Facebook has been a hive of activity this week. The social network's Messages app has been updated and now looks more like an email inbox, iOS users have been treated to a completely re-written Facebook app, and the FTC has green-lighted the pre-IPO acquisition of popular photo app Instagram.

The FTC cleared the $1 billion purchase saying that the popular photo upload service has no revenues and as such, the merger would not create a monopoly. "We are pleased that the Federal Trade Commission has cleared the transaction after its careful and thorough review," Facebook said.

Meanwhile, the changes made to Messages are in line with the company's plans to make it a fully-fledged email client, and brought a host of under the hood improvements. The refreshed interface uses a new two-pane layout with all messages on the left, and the content of each one on the right pane.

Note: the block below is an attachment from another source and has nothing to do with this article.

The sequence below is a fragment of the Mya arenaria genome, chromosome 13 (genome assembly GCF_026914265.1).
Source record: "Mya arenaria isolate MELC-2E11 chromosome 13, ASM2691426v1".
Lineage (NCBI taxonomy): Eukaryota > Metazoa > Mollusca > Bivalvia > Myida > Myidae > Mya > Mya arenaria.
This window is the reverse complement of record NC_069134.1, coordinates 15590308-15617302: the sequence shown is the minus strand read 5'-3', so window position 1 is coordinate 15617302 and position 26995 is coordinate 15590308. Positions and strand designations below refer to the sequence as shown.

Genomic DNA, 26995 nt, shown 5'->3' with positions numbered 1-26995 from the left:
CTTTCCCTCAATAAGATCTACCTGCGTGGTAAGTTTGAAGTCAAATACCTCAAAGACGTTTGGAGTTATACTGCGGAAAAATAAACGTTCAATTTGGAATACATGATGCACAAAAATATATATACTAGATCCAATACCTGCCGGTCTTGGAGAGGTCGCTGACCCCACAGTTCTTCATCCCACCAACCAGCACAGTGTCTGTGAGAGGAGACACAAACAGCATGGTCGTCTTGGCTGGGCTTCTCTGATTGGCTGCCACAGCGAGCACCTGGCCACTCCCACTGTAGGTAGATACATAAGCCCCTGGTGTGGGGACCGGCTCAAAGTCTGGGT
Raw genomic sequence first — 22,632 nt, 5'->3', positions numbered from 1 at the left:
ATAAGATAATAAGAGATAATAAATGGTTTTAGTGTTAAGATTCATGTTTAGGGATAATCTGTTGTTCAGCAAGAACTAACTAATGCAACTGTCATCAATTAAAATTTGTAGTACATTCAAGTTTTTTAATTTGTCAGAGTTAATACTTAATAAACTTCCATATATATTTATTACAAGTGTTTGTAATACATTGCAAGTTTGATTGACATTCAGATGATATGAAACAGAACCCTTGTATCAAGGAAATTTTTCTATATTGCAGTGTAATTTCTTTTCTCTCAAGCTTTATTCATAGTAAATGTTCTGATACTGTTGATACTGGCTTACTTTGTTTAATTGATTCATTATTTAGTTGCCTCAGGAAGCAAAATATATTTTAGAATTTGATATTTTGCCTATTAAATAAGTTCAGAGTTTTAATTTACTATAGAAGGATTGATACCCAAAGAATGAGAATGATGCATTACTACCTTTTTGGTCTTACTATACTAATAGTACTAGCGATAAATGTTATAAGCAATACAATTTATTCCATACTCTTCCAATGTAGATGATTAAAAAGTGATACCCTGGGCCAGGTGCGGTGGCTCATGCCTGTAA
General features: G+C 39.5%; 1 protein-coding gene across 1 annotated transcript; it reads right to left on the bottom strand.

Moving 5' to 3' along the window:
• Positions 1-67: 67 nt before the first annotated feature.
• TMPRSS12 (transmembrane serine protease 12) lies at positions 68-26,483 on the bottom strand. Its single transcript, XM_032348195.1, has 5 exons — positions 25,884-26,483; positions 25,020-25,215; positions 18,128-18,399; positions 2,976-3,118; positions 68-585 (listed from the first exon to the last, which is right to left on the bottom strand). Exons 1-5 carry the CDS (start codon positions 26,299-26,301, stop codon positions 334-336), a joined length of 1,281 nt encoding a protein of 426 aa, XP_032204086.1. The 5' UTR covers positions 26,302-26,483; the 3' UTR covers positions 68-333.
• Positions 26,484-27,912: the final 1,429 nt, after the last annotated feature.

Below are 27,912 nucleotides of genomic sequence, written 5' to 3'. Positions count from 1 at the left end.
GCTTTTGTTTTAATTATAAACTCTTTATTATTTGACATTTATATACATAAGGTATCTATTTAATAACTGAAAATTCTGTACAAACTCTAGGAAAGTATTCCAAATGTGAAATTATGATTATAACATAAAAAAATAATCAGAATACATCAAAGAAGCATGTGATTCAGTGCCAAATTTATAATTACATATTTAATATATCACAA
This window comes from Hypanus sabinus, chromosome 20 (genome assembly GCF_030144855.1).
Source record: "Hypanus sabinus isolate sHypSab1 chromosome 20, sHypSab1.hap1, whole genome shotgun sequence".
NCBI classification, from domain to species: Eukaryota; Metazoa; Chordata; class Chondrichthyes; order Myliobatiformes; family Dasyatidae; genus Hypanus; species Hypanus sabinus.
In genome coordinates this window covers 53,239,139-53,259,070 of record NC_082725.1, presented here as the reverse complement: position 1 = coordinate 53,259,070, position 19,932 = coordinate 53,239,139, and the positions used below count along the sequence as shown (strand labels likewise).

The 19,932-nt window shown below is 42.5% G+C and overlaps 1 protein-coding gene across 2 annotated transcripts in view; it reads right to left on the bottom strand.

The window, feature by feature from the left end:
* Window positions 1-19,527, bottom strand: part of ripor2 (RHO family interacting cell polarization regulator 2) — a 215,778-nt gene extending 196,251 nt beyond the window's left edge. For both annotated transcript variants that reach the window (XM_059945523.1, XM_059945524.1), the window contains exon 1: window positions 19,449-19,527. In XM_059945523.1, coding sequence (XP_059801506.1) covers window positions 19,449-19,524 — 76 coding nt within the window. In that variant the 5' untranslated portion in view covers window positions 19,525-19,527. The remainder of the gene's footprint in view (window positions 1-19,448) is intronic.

Facebook also released a completely re-written app for iPhone and iPad users yesterday, moving away from HTML5 and returning to Objective-C, which should respond to commands twice as fast. "The three things we really focused on were opening the application, scrolling through the news feed and tapping into and viewing a photo. So we made all those things twice as fast," Mick Johnson, a product manager at Facebook said.

If all that wasn't enough, Peter Thiel of PayPal fame and one of Facebook's earliest backers with a 10% stake in the company, dumped 80% of his shares once the lock-up ended. The move raised $395.8 million but led many to question why he sold his shares so quickly, adding to the already precarious stock price since its IPO.

Nevertheless, shares in Facebook rose slightly by 1.5% to $19.44 during trading on the Nasdaq stock market yesterday, down 49% from $38 apiece when the company first traded on May 17.